Car culture and global energy conflict

Posted Feb. 15, 2010, at 7:37 p.m.

This ad (herein condensed) did not make the Super Bowl roster, but Sarah Palin probably likes it:

“My name is Ram and my tank is full. I’m fueled by optimism. Driven by passion and stopped by nothing. I’m a can-do spirit in a get-it-done body. All brawn. All brain. I’m built not to last, but to outlast. Not to achieve, but to overachieve. I’m built to reward the doers who climb behind my wheel every day by working even harder than they do. I carry reputations. I carry livelihoods. I deliver the goods without fail. The road ahead of me is long, but I know my destination. I will not downshift. I will not coast to a stop.”

(To see the full text and video, search “My name is Ram” at jalopnik.com.)

Michael Klare, author of “Rising Powers, Shrinking Planet,” remarks that plentiful oil spurred the development of an auto culture, which is one of the defining characteristics of U.S. society and an example to other nations. We feel we are entitled to cheap oil and gas-guzzlers.

The risk of violent energy conflicts, however, is growing as more nations compete for diminishing reserves. Nationalism is intensified, making energy conflicts even more intractable.

David Campbell, author of “The Biopolitics of Security,” agrees that Americans regard cheap oil as a birthright, but suggests that oil’s iconic status cannot be explained merely by its historic abundance. Oil became one of the ways by which we have sought to define ourselves as a people and to validate that definition. Oil is cru-cial to one of the central values of this culture, mobility. Mobility is a consequence of and contributor to another key U.S. value, technological prowess.

These values have been validated by viewing as threatening those who appear to have different values or who have characteristics that can be portrayed as anathema to our core values. Thus in the 17th and 18th centuries Native Americans, perceived as having no concept of private property and no interest in technological bet-terment, were portrayed as shiftless, and aggressive.

Today, environmentalists who have qualms about at least how we achieve mobility are often portrayed as effeminate, soft, etc. These portrayals in turn have often encouraged and been sustained by bellicose nationalism. Critics of rapid natural resource exploitation are viewed as dupes of foreign influence. Recently, nonviolent protesters of energy exploration have been vilified as “environmental terrorists.”

Well-guarded geographic borders expressed and reinforced the sense of the mighty and self-sufficient U.S. machine, but today these borders are breaking down. Immigration is widely highlighted, but capital goods, money, diseases, media messages and financial capital all cross geographic borders even more rapidly. Climate change and energy wars, perhaps nuclear, loom as the ultimate cross border challenge. All limit our options and reshape our expectations. We are, as Campbell says, part of complex networks.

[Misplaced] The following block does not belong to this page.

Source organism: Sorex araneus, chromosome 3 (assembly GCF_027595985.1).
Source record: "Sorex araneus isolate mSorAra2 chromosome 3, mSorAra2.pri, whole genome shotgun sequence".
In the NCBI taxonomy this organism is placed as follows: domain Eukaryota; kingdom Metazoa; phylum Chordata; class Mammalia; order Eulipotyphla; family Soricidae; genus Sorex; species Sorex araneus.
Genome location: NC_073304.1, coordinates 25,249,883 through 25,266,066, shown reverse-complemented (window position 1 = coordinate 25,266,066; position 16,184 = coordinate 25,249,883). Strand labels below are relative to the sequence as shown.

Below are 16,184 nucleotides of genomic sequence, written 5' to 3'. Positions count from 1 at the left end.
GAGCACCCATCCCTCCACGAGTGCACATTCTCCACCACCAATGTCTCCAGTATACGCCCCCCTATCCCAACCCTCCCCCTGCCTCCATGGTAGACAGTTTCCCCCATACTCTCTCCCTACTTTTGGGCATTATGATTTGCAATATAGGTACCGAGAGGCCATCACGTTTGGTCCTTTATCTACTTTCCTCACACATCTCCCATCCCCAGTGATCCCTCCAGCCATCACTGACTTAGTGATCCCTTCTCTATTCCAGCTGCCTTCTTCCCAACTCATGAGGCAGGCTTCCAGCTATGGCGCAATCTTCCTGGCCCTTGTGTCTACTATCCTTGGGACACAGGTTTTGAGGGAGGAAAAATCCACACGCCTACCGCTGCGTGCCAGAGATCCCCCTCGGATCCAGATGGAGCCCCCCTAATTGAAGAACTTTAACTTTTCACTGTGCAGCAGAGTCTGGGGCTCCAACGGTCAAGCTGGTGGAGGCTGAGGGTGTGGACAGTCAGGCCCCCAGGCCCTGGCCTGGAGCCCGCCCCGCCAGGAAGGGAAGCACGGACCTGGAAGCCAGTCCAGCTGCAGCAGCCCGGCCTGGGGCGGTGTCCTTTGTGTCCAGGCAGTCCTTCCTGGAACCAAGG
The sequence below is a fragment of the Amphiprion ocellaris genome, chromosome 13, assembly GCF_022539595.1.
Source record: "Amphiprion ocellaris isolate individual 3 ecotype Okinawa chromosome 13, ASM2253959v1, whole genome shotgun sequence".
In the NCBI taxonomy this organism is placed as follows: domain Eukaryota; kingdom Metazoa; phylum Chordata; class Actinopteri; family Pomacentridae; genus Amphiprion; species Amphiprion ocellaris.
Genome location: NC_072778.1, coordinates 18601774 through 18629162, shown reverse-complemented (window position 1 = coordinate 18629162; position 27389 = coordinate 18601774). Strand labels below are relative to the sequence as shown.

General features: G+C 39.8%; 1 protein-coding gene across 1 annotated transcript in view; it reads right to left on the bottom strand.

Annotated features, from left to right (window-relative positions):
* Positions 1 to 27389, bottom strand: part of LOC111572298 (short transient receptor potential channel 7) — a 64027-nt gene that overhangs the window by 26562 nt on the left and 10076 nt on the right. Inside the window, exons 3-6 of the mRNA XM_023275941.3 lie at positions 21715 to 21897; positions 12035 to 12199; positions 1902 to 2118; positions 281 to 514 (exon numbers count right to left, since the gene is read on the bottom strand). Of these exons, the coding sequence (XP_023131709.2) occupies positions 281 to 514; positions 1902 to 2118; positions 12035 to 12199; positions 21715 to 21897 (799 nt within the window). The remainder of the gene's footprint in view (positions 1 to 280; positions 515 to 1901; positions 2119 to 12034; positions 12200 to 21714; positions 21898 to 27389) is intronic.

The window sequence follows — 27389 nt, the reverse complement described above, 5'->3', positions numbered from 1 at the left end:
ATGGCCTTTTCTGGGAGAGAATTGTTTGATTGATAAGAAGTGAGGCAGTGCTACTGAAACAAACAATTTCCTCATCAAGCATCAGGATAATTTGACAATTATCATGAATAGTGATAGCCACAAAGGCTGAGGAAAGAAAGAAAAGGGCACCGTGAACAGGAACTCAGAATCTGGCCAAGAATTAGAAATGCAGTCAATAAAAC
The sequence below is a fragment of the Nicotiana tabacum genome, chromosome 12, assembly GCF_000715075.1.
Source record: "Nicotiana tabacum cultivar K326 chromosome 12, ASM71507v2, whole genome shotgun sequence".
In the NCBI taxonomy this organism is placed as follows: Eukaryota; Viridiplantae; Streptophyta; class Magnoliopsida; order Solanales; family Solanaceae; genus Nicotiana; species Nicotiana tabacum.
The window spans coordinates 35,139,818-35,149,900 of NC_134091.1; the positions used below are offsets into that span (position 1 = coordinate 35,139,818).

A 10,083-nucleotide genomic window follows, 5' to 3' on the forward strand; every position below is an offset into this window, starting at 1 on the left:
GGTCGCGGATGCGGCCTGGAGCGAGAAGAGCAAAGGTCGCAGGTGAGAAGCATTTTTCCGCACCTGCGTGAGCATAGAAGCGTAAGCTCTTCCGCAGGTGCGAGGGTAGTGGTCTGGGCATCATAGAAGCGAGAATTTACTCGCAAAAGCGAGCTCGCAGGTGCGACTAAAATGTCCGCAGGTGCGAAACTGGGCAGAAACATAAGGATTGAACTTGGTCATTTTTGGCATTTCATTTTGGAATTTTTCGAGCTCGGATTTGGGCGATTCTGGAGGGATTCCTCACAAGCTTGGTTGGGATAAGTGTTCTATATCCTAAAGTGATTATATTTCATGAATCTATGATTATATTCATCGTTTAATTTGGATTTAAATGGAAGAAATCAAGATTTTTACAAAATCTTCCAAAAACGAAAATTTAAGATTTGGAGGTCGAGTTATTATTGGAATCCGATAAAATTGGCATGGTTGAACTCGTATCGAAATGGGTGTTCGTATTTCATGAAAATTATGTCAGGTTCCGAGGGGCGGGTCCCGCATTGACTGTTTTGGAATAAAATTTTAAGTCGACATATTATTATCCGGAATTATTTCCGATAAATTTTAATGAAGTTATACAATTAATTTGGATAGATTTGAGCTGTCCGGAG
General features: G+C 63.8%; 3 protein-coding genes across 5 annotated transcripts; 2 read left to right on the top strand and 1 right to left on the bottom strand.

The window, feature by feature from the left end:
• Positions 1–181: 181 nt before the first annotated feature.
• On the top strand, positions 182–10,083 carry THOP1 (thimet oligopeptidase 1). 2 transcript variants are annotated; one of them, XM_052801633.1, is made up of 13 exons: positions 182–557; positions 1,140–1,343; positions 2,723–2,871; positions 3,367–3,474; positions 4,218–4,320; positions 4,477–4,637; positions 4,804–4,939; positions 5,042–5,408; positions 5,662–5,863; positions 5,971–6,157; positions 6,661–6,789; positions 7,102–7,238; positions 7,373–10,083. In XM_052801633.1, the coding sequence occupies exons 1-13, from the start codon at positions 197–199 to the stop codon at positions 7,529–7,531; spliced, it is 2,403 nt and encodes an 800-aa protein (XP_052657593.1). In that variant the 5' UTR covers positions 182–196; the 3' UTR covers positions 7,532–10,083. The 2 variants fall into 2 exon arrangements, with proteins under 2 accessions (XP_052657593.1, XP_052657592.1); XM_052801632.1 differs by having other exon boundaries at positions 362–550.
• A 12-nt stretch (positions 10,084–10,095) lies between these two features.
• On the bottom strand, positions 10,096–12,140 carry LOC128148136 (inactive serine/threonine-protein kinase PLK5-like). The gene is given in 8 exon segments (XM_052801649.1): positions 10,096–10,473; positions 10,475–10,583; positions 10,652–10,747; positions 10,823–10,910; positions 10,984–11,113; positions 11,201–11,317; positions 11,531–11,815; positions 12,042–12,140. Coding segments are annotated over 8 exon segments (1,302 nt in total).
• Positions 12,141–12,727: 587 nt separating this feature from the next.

In the face of flux, many strive to reseal our geographic borders but others seek to shore up conventional identity through various cultural means. The auto, the way it is advertised and even designed, is an attempt to secure new boundaries. The SUV is portrayed as security in a world of crime, dangerous traffic, a reminder of U.S. military triumph and thus an antidote to the “Vietnam syndrome,” and a means to and expression of individuality. Like gated communities, the Ram and the SUV are capsules that appear to seal us off from challenge but actually increase international oil conflict and risks at home.

We can’t, however, stop Alaska drilling merely by pointing out that little of our total needs can be derived from there. “Drill baby drill” has a compelling, cheerleader resonance, speaks to a visceral anger toward environmentalists from a squeezed working class experiencing flux. Drilling now bespeaks a take-charge mentality.

Ending this vicious circle requires willingness by environmentalists and social justice advocates to engage the core values and identify anxieties central to car culture. One counter is to ease immediate economic burdens and foster jobs that recognize the talents of displaced workers.

We might also address critics in more respectful ways by acknowledging we too hold core values we can’t fully prove. We might tap and-or respond to other interests working class critics themselves may find undervalued in this materialistic culture, such as time with family or enjoying the wilderness rides those SUVs were supposed to enable.

John Buell is a political economist who lives in Southwest Harbor. Readers may reach him at jbuell@acadia.net.

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